Derek Boshier

  • Born 1937 in Portsmouth, UK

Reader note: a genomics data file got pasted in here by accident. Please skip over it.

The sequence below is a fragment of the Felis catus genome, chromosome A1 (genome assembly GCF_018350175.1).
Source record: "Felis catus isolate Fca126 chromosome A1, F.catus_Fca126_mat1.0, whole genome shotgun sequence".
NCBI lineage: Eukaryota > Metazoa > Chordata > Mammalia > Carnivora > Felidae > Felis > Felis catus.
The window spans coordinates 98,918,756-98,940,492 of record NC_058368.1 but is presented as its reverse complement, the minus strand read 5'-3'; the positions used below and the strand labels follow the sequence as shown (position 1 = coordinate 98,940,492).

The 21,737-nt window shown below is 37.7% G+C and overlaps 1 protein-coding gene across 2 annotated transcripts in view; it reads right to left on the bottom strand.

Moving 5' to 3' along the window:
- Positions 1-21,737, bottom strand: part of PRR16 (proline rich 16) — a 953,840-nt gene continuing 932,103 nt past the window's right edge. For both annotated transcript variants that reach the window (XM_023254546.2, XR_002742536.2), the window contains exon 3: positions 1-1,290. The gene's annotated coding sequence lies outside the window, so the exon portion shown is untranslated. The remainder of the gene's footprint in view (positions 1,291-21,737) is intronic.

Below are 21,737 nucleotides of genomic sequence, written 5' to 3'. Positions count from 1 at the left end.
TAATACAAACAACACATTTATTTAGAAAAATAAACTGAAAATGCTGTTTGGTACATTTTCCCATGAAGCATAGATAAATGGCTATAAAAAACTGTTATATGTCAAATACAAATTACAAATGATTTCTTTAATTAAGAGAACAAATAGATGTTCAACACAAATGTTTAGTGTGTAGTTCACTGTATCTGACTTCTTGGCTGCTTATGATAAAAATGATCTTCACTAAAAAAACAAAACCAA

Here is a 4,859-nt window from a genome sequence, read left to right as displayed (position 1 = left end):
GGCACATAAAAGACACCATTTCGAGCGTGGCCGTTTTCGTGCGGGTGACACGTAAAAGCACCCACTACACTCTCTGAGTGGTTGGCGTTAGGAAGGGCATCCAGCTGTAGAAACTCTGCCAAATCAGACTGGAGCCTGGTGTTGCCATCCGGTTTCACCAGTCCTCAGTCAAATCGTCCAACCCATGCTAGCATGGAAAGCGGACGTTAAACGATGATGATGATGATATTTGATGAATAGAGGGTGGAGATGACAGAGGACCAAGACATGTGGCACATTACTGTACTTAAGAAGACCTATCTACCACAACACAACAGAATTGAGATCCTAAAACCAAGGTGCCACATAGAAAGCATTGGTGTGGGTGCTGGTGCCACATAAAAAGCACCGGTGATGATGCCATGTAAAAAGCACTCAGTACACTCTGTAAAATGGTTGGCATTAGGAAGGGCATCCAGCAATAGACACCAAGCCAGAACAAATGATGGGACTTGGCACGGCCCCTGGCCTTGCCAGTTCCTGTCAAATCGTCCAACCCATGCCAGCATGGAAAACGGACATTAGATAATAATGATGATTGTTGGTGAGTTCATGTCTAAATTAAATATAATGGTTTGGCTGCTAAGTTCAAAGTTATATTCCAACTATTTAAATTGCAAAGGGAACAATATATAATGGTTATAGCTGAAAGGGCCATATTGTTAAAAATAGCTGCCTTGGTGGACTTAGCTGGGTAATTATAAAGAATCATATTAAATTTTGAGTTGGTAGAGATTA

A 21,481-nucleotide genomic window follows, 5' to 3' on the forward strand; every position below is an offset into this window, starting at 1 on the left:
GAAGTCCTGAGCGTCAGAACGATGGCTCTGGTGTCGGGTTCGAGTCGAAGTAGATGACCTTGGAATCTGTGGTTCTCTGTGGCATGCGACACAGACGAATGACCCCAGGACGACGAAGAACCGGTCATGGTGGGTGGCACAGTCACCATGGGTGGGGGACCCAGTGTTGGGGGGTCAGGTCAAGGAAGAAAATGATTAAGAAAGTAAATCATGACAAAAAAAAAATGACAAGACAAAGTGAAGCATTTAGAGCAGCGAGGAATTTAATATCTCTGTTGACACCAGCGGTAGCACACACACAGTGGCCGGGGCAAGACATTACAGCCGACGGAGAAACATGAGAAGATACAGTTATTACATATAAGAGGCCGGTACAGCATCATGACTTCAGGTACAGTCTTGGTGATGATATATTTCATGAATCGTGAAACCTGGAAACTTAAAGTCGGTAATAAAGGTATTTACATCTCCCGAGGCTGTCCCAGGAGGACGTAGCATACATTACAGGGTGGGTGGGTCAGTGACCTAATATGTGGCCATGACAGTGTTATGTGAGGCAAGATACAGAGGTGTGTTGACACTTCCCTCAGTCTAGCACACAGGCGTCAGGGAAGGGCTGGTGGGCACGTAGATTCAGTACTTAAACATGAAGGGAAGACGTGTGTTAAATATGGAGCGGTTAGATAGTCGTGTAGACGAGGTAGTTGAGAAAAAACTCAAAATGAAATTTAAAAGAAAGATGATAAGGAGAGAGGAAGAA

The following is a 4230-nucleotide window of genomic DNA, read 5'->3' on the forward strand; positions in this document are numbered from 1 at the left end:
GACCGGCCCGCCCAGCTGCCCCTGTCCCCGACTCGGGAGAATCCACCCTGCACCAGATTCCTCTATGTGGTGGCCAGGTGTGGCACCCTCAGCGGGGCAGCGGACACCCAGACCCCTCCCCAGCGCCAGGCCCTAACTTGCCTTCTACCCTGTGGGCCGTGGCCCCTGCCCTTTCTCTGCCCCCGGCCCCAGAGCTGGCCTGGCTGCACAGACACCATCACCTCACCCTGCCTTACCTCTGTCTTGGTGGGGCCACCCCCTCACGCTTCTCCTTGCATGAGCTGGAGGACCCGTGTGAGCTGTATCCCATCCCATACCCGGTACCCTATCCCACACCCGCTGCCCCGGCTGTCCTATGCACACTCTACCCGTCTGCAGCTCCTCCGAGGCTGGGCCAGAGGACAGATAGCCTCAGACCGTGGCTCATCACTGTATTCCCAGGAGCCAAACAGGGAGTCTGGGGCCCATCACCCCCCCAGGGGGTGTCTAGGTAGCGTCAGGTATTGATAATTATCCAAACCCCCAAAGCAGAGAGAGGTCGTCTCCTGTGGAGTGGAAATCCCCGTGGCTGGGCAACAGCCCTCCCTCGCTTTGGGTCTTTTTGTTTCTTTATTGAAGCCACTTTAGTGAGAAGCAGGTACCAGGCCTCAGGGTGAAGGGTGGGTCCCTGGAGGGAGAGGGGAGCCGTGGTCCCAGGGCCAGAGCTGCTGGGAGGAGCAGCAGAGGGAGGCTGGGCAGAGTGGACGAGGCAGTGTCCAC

Derek Boshier gained attention for his paintings while studying at the Royal College of Art in London from 1959 to 1962. With fellow students like David Hockney (b. 1937) and Allen Jones (b. 1937), he was one of the pioneers of British Pop art. Influenced by the writings of Marshall McLuhan, Vance Packard and John Kenneth Galbraith, Boshier drew on the iconography of British and American mass culture and made references to current political events and issues during the early 1960s, with a critical rather than celebratory attitude. Boshier was included in Ken Russell’s 1962 documentary Pop Goes the Easel. Later that year, Boshier went to India on a one-year scholarship and experimented with the narrative strategies of Hindu symbolism. Back in England he changed his style repeatedly: he turned to Hard-Edge and geometric abstraction, produced politically radical Conceptual art, created elemental shaped sculptures in a Minimalist manner and returned to painting with comical figures. Boshier took up different mediums like drawing, printmaking, collage, film, books, sculpture, installation and photography. His collaboration with music groups like The Clash and David Bowie introduced his work to a broader audience. He represented Britain in the 1963 Paris Biennale and held teaching positions in London and Texas